Civil War Battles of Mississippi

Mississippi Civil War Battles courtesy National Park Service.

Mississippi Civil War Battles courtesy National Park Service.

Siege of Corinth (April 29-May 30, 1862)

Iuka (September 19, 1862)

Corinth (October 3-4, 1862)

Chickasaw Bayou (December 26-29, 1862)

Vicksburg Campaign (March-July 1863)

Grand Gulf  (April 29, 1863)

Snyder’s Bluff (April 29-May 1, 1863)

Bruinsburg Crossing (April 30, 1863)

Port Gibson (May 1, 1863)

Raymond (May 12, 1863)

Jackson (May 14, 1863)

Champion Hill  (May 16, 1863)

Big Black River Bridge (May 17, 1863)

Siege of Vicksburg  (May 18-July 4, 1863)

Meridian (February 14-20, 1864)

Okolona (February 22, 1864)

Brice’s Cross Roads (June 10, 1864)

Tupelo (July 14-15, 1864)

Unidentified Confederate soldier, by Charles Rees, 1861.

Unidentified Confederate soldier, by Charles Rees, 1861.

The second state to declare secession from the Union, on January 9, 1861, Mississippi joined with six other states the next month to form the Confederate States of America. Long a hotbed of secession and states’ rights, Mississippi proclaimed: “Our position is thoroughly identified with the institution of slavery–the greatest material interest of the world.” With South Carolina, Mississippi was one of only two states in the Union in 1860, where most of the population were slaves.

Its location on the Mississippi River made it strategically important to both the Union and the Confederacy, resulting in dozens of battles as troops repeatedly clashed near Mississippi’s key towns and cities, such as Corinth, Jackson, Natchez, and Vicksburg.

Although there were small pockets of citizens who remained sympathetic to the Union, the vast majority of Mississippians embraced the Confederate cause, and thousands flocked to the military.

About 80,000 white men from Mississippi fought in the Confederate Army, and some 500 white Mississippians fought for the Union. Soldiers from the Magnolia State fought in every major theater of the war, although most were concentrated in the Western Theater.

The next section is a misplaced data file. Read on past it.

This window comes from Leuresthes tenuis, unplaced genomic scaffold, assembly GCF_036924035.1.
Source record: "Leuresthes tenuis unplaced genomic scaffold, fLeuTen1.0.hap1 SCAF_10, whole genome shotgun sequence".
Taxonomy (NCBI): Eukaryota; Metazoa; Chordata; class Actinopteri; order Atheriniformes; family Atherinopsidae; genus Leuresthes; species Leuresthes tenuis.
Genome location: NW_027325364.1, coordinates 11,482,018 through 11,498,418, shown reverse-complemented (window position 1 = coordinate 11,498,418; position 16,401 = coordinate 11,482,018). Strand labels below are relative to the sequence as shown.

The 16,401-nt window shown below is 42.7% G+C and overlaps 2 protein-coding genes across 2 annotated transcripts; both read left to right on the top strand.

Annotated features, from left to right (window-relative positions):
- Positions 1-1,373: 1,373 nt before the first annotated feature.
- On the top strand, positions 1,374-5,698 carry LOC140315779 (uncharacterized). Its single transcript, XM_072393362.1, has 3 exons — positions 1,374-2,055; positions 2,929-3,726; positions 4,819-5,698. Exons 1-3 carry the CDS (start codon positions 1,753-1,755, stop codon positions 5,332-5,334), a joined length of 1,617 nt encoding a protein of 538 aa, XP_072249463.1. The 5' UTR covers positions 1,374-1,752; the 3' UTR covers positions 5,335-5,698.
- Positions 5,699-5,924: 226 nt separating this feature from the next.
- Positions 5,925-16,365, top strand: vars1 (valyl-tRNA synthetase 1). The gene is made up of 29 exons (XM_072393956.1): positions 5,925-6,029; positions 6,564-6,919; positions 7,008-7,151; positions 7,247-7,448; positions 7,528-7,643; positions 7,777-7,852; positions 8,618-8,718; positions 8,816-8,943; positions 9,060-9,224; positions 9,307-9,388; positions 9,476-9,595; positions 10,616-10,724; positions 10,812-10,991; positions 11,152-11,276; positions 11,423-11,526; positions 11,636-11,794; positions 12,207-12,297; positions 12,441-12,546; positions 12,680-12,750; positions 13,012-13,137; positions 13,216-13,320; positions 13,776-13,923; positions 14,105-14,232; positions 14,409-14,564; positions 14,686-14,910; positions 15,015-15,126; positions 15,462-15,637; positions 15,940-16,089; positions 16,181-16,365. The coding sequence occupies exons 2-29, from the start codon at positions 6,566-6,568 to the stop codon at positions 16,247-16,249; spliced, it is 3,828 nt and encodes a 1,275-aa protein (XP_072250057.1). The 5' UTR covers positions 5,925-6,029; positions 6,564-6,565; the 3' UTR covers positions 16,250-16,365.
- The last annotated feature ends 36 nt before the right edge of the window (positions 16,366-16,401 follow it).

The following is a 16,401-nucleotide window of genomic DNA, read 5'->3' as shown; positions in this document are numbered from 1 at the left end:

As the war progressed, many freed or escaped slaves joined the United States Colored Troops and similar black regiments, including more than 17,000 black Mississippi soldiers fighting for the Union.

The Battles:

Cumberland and Tennessee Rivers Campaign (February – June 1862)

Also called the “Mississippi River Campaign” and the “Fort Henry and Fort Donelson Campaign,” this force by the Union began on February 6, 1862, as a strategy to allow the North invasion routes by land and by water, as well as cutting off supplies to Confederate Forces. General Ulysses S. Grant moved his troops swiftly down the Tennessee River toward Fort Henry on river transports on February 2nd and coordinating with  United States Navy Flag Officer Andrew H. Foote. The campaign ended with the Siege of Corinth, Mississippi in June 1862.

Ruse of the Whistles at Corinth, Mississippi

The ruse of the Whistles at Corinth, Mississippi

Siege of Corinth (April 29-May 30, 1862) – Also called the First Battle of Corinth, this was the fourth and last conflict of the Cumberland and Tennessee Rivers Campaign. After the Fort Henry, Fort Donelson, and Shiloh battles in Tennessee, Union troops continued south to Corinth, Mississippi. Under the command of Major General Henry W. Halleck — the Army of the Tennessee, the Army of the Ohio, and the Army of the Mississippi — advanced on the vital rail center of Corinth. Cautious due to Shiloh’s staggering losses, Halleck approached very slowly, fortifying his troops after each advance. By May 25, 1862, after moving five miles in three weeks, he and his troops were finally in a  position to lay siege to the town. However, Confederate General P.G.T. Beauregard, aware of the impending attack, made other plans. As the Union forces maneuvered for position, the Confederate Army moved out during the night of May 29, 1862, though they pretended to be preparing for an attack.

When trains arrived, the troops cheered as though reinforcements were arriving. Instead, the Confederate soldiers were loading up the cars with the sick and wounded, along with artillery and supplies. The troops also set up dummy Quaker Guns and the defensive earthworks, kept campfires burning, and their buglers and drummers played on as the Rebel troops slipped away. When Union patrols entered Corinth the next morning, they found the Confederate troops gone. With the Union having consolidated their position, this ended the Cumberland and Tennessee Rivers Campaign. More…